division in the Linux/FOSS community

Again let me say: Thank you for encouraging this to happen, Hovsepian.
Coincidentally, Hovsepian anagrams to PAIN SHOVE, which I expect him to be
subject to in six months when Novell stock tanks (moreso). D'uh! Of all the
boneheaded plays...

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    The Novell-MS Deal: What Happens *After* the 5 Years?
    Authored by: Anonymous on Sunday, December 03 2006 @ 10:11 PM EST
    By msnthrp
    Two questions:
    How much GPL'd software has been incorporated into
    Microsoft products?
    If Microsoft sues for patent infringement on code, would
    they be required to open their source code to public
    scrutiny in order to bring it to court?
    I agree the Microsoft "we won't sue" isn't really worth the
    paper it is written on.

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    I SO wish Microsoft will sue...
    Authored by: bigbert on Sunday, December 03 2006 @ 10:18 PM EST
    Imagine this: Microsoft sues company ABC for "patent infringement" for
    using a non-SuSE distro. ABC, who just so happens to be doing some Very
    Important Work for a government, goes to that government and informs them. The
    government in question turns around and asks Microsoft to specify the
    infringement. MS umms and ahs (see SCO saga for the training run). Government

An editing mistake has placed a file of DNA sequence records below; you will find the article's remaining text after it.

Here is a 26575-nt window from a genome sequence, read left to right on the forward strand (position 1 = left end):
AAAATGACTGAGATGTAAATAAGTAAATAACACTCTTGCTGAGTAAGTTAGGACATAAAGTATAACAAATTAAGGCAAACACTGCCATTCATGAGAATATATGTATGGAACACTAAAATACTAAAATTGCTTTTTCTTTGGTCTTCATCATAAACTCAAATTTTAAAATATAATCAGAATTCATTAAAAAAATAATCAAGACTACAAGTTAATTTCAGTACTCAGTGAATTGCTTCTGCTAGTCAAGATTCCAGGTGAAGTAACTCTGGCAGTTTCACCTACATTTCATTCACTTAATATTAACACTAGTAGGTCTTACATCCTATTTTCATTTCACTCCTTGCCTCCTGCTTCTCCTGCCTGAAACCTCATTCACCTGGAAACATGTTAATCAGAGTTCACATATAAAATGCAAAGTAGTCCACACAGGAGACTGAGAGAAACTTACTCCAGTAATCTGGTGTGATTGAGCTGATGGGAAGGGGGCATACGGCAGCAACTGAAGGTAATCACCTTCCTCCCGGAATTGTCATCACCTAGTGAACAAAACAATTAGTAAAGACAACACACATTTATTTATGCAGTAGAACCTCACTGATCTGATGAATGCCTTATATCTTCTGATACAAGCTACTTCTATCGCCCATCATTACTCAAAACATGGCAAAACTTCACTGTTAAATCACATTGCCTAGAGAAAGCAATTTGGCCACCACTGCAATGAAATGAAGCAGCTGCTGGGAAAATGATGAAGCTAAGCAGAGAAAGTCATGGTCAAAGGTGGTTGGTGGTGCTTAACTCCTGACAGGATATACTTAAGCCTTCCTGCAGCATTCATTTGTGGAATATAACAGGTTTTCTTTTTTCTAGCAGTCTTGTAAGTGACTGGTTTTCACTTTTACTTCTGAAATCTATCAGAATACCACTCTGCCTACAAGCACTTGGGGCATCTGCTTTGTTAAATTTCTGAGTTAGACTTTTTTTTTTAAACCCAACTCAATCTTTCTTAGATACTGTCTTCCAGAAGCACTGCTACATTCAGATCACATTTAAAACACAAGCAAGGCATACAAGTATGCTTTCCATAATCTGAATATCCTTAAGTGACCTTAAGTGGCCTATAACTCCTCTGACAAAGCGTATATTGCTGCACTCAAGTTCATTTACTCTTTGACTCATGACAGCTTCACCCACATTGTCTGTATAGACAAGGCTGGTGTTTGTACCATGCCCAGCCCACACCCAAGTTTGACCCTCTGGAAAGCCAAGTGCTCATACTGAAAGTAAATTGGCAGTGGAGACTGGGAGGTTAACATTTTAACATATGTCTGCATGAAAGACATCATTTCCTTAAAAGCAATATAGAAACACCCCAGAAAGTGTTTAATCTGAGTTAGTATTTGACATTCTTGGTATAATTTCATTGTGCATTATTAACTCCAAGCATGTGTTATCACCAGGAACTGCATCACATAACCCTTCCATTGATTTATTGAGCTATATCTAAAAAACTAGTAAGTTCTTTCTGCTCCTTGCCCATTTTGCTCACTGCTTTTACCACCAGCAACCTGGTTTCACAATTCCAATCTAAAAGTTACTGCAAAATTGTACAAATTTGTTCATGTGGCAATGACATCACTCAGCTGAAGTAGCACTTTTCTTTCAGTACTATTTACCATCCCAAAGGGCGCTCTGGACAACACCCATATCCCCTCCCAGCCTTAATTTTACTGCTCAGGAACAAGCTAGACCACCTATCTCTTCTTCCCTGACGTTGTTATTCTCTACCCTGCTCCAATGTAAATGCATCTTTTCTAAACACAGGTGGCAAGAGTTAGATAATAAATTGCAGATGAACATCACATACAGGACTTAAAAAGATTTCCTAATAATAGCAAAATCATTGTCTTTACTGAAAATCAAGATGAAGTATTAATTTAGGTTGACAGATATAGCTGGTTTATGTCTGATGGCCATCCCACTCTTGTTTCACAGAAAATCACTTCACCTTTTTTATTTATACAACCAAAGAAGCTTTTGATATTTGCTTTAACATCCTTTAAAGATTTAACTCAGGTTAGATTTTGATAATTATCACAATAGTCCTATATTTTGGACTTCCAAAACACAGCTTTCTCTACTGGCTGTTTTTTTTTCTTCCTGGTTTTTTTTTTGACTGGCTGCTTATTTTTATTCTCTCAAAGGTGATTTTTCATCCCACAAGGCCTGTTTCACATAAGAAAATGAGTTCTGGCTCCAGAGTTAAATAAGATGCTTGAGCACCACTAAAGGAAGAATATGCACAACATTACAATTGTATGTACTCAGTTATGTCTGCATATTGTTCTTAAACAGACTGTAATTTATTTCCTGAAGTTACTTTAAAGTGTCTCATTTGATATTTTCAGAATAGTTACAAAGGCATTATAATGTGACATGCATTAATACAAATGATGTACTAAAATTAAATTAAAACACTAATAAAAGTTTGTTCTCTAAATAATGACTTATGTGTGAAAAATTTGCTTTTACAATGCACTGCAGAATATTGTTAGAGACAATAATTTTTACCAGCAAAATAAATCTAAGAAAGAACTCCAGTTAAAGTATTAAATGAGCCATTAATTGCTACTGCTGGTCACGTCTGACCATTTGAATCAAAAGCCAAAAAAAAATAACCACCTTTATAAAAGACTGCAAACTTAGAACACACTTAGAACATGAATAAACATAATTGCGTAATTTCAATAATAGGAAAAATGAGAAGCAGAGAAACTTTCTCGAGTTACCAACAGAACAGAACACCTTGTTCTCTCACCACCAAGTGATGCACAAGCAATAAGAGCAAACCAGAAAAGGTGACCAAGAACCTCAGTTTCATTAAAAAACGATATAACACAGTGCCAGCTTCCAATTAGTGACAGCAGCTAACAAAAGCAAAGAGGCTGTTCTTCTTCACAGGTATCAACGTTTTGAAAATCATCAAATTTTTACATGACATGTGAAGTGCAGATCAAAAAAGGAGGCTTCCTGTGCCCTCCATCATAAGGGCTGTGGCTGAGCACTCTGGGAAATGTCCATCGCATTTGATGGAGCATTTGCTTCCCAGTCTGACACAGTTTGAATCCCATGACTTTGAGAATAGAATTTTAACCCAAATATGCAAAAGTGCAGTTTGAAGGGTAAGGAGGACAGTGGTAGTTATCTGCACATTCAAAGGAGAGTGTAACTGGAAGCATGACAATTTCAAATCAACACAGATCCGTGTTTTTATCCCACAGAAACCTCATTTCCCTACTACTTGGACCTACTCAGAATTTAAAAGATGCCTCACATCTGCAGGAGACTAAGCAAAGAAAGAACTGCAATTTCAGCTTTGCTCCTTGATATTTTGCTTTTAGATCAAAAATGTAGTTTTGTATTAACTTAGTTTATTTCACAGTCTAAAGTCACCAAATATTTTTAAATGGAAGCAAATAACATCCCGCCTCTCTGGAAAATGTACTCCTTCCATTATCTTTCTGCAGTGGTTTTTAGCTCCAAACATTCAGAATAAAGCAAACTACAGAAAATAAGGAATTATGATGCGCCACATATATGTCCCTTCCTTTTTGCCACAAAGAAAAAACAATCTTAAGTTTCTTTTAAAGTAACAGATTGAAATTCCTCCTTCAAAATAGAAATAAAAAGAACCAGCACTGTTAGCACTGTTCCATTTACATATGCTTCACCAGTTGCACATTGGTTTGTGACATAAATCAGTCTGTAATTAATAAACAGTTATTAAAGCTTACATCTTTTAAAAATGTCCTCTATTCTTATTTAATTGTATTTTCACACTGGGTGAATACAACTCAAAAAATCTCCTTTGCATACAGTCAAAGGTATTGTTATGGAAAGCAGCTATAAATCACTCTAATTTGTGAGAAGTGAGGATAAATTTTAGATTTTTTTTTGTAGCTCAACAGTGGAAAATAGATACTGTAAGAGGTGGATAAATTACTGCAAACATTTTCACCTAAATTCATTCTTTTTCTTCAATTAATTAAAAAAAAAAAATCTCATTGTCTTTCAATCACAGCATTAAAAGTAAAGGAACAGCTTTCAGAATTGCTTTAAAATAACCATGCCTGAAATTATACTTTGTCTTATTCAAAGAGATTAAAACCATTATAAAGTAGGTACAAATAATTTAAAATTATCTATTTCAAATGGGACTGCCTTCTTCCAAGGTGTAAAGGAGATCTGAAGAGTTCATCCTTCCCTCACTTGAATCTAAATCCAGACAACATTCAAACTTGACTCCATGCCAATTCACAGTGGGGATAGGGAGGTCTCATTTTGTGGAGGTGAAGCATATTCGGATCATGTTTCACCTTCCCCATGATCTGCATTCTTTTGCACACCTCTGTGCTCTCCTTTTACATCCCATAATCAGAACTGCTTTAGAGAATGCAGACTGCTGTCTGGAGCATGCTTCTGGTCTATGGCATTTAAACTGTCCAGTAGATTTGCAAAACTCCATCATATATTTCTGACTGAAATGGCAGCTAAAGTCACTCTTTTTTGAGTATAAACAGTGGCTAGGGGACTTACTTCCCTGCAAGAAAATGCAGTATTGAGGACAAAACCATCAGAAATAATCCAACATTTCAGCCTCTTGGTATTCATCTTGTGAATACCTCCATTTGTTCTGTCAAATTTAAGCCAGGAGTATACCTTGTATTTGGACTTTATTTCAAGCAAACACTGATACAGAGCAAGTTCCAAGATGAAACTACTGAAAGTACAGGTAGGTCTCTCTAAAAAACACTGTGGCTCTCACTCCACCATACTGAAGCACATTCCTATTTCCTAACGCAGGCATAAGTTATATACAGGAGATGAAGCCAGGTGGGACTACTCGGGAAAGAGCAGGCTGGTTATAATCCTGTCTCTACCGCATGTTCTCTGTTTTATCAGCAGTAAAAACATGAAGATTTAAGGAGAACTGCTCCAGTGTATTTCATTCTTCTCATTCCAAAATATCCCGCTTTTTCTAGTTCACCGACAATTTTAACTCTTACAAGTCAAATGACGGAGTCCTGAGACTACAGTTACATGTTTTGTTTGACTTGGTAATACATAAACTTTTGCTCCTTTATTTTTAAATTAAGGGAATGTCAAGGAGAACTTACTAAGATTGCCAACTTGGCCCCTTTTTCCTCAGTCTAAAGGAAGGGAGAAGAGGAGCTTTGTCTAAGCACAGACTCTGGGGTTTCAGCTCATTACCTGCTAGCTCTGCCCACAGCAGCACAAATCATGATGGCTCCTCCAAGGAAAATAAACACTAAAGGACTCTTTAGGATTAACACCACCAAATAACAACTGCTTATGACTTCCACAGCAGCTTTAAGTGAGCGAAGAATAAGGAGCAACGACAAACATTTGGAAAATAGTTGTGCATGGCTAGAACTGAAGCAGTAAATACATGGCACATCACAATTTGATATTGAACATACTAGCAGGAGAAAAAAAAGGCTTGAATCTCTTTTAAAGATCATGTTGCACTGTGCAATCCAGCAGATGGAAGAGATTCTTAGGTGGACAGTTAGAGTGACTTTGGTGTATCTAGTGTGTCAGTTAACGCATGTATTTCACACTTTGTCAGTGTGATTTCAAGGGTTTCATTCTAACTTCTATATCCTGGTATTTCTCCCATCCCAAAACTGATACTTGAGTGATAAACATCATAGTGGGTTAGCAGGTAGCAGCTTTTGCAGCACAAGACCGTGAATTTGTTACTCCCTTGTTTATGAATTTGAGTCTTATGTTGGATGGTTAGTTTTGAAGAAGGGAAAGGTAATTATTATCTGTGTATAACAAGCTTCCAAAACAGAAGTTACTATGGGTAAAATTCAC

passes law to nullify any MS patents.

    Far-fetched? Maybe in the USA, but there are quite a few other countries in the
    world, you know.

    And who knows, maybe the USA authorities will wake up one day and start to look
    really seriously at the meaning of the Langham Act and Anti-trust act. Come on,
    guys! What more evidence do you want?

    ---
    LnxRlz!

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    Does contributing to Suse prohibit further GPL distribution?
    Authored by: HappyDude on Sunday, December 03 2006 @ 10:24 PM EST
    Am I missing something? This part

    "...but only if, and to the extent, (i) Your Original Work becomes part of
    SUSE Linux, SUSE Linux Enterprise Desktop or SUSE Linux Enterprise
    Server,...ensure that as a result of Your contribution, openSUSE.org, and all
    further recipients of Your Original Work, do not receive any licenses, covenants
    or any other rights..."

    almost sounds like a contribution to openSuse prohibits the contributor from
    licensing the same "contribution" under the GPL and therefore
    prohibits contribution to any distrubution but Suse?

    IANAL and ISAVSE (I Sure Ain't Very Smart Either:)

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    Surely the whole deal has got to be a GPL Violation
    Authored by: Anonymous on Sunday, December 03 2006 @ 11:56 PM EST
    I have not seen this discussed elsewhere yet (and it comes to mind after
    reading the IBM PSJ memo's relating to SCO's violations of IBM copyrights) but
    on the face of it this whole agreement looks to be forbidden by the GPL.

    Novell are paying MS for every copy of SUSE sold which means that the
    payment from the customer is in part for patent protection, and in fact Novell
    & MS are in fact claiming this by stating that SUSE is the only distribution
    that
    is protected.

    The GPL only permits payments for:
    1. The costs of media
    2. Support

    Does the actual wording of the contracts really get around the payment
    problem.

    mrpaul

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    Captured vs Covered patents